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Olympus OM-D E-M10 Review - Image Quality and Verdict Review


The premium OM-D E-M5’s 16.1-million-pixel sensor has been applauded for its noise handling, so its inclusion in the E-M10, supported by the upgraded TruPic VII processor, means the E-M10 is very capable with low light, high ISO photography.

Image sharpness is helped by the 3-axis in-camera body image stabilisation so there’s less need to shoot at high ISOs and handheld photography is possible at slower shutter speeds.

Olympus OM-D EM10
Click photo for full gallery of test shots

At high ISO sensitivities up to 1600, the E-M10 produces images with very little colour or luminance noise. Above this, noise does of course, become more apparent but in-camera noise reduction deals with chroma and luminance without being too aggressive, leaving just enough to retain surface and edge detail.

Olympus OM-D EM10
Click photo for full gallery of test shots

Noise can be reduced using raw processing software, but we would be happy to print an image shot at around ISO 1600 straight from the camera.

Olympus OM-D EM10
Click photo for full gallery of test shots

Using the presets and colour options doesn’t tax the TruPic VII processor and will allow photographers to experiment.

The only gripe with the processing of JPEGs on the E-M10 – and other OM-D cameras – is an eagerness to oversharpen. The effect is far too harsh, though it can be toned using the options in Olympus Viewer 3 image processing software.

Olympus OM-D EM10
Click photo for full gallery of test shots

The dynamic range, meanwhile, also doesn’t quite hit the mark. For instance, highlights in high-contrast scenes were often blown, although enough data remained in the raw files to restore detail in some blown-out areas. Shadows fared better with some detail visible in images cropped to 100%.

Olympus OM-D EM10
Click photo for full gallery of test shots

Impressively, the E-M10 was able to automatically select the correct white balance – without bias towards any particular colour – and recreate a representation faithful to what we could see during composition, even when dealing with two separate light sources, such as ambient window light and a warm incandescent lamp in a small room.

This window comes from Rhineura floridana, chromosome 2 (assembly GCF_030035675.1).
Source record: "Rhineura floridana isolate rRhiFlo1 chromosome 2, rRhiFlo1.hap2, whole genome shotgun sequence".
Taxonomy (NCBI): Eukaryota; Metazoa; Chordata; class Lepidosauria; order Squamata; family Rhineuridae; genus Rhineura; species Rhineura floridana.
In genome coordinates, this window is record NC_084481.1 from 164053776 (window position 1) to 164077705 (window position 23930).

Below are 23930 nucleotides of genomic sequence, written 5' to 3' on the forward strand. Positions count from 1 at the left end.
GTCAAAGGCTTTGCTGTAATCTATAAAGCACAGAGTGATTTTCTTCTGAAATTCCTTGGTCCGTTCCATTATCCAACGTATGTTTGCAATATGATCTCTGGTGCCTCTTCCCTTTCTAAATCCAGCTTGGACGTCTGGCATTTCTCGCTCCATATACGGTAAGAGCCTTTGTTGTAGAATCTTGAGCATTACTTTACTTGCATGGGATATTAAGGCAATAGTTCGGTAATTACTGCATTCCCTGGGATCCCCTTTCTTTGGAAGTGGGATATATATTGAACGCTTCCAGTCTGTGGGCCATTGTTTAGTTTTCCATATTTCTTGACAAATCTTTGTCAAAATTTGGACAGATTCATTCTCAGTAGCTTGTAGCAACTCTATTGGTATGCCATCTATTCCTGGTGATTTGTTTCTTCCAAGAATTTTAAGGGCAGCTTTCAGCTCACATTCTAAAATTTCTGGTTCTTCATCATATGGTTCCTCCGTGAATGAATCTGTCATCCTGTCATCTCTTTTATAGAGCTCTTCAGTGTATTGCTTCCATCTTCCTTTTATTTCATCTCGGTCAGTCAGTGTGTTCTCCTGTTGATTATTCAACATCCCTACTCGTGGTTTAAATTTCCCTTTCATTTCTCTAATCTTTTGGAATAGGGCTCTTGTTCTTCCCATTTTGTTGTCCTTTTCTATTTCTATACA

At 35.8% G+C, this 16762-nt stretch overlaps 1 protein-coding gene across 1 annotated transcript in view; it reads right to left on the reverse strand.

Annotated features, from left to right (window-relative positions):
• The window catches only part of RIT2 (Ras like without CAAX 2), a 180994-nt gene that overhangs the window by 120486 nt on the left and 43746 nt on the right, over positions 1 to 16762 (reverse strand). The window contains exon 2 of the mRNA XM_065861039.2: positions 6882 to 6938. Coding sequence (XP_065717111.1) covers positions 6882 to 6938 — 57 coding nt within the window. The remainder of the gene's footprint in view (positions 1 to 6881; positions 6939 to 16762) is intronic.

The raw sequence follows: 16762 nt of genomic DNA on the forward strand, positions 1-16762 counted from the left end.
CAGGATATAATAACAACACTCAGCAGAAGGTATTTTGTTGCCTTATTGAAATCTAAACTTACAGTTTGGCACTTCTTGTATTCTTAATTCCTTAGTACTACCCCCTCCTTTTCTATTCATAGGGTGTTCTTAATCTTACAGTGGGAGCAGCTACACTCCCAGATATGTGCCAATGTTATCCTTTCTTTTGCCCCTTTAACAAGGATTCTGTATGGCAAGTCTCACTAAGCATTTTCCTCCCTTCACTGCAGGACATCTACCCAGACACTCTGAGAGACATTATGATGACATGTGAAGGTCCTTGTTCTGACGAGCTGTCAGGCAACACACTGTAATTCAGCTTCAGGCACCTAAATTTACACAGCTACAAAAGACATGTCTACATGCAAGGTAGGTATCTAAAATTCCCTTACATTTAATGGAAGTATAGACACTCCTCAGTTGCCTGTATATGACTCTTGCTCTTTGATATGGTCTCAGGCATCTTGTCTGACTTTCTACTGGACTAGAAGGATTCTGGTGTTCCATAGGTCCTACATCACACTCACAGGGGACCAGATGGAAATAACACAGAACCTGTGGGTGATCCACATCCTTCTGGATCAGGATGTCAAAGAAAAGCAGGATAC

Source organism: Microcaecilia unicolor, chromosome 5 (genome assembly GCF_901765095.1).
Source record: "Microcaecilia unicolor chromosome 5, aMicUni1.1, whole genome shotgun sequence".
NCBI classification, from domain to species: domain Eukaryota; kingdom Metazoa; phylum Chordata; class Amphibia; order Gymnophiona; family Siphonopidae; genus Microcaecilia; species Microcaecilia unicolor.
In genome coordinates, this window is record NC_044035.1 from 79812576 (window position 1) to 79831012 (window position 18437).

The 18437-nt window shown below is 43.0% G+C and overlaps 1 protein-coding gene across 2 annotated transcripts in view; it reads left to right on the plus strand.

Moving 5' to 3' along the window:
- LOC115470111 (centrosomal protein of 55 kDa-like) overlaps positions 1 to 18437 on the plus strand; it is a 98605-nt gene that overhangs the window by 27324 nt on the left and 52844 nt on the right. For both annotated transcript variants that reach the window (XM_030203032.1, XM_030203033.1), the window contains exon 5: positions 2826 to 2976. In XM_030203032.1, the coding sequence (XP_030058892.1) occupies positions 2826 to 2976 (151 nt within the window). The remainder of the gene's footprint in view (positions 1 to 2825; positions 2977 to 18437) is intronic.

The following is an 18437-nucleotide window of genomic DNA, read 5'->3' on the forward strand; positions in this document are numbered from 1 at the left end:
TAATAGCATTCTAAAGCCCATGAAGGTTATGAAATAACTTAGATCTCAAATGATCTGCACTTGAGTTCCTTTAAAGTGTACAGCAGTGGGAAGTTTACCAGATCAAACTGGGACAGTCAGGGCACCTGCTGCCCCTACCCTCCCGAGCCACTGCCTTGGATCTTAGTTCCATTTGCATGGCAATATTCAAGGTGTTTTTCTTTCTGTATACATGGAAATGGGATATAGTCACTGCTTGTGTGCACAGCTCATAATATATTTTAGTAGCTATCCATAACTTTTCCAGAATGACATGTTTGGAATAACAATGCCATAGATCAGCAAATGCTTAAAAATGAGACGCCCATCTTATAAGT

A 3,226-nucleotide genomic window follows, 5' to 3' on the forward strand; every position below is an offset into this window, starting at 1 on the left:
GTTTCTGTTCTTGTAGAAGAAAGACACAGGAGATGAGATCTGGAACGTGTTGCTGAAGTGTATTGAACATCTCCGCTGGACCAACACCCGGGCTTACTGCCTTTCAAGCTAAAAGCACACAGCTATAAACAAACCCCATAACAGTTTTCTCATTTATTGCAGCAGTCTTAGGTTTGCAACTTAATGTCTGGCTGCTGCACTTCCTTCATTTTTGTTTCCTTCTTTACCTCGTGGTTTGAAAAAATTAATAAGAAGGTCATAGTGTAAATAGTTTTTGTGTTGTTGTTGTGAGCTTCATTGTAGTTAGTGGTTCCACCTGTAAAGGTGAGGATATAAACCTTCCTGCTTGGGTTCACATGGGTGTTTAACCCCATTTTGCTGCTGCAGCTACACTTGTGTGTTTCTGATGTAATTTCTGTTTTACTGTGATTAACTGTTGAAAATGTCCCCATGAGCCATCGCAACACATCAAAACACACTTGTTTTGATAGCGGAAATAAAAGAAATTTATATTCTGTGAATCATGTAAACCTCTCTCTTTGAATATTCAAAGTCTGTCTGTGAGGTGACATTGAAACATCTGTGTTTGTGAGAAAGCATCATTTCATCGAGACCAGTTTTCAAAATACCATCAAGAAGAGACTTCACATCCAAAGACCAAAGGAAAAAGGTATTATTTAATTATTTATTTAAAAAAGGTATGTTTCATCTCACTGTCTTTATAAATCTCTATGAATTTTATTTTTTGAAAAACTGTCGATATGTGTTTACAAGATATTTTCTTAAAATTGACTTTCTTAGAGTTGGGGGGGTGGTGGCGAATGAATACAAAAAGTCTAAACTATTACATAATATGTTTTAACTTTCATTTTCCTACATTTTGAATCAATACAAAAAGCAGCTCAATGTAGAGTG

Olympus OM-D EM10

Olympus would like us to see the £699 OM-D E-M10 as a DSLR-beater, especially of similarly priced models, such as the 24.2-million-pixel Nikon D5300 and the 16-million-pixel Pentax K-30. Unfortunately this isn’t quite the case.

It’s true to an extent but we think the E-M10 will really square up to the Panasonic CSC range, particularly the £689 Lumix GX7, which has a faster top shutter speed of 1/8000sec. However, the E-M10 has a higher specification EVF. So, given that few enthusiasts will shoot faster than 1/4000sec, the E-M10 edges the GX7.

The Panasonic DMC-GM1 has similar characteristics and a smaller, lighter body for around £629. It is also capable of 60fps Full HD video recording, but lacks DSLR-like functionality.

Where E-M10 does steal a march on DSLRs is in having all that top OM-D technology in a ‘take anywhere’ camera you can have immediately to hand and that is capable of DSLR quality images.  

So if you’re new to photography, or a passionate hobbyist considering a CSC, the E-M10 should go near to the top of your list.

However, there are other very good options at a similar price, so whether it’s right at the top, really comes down to if you are wooed by its suave, sophisticated, old-school charm.

The Olympus OM-D E-M10 is a marvellous performer that manages to take on rival four-thirds and APS-C CSCs and even hold its own against DSLRs.

Trusted Score

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Score in detail

  • Value 9
  • Design 9
  • Features 9
  • Image Quality 8
  • Performance 8

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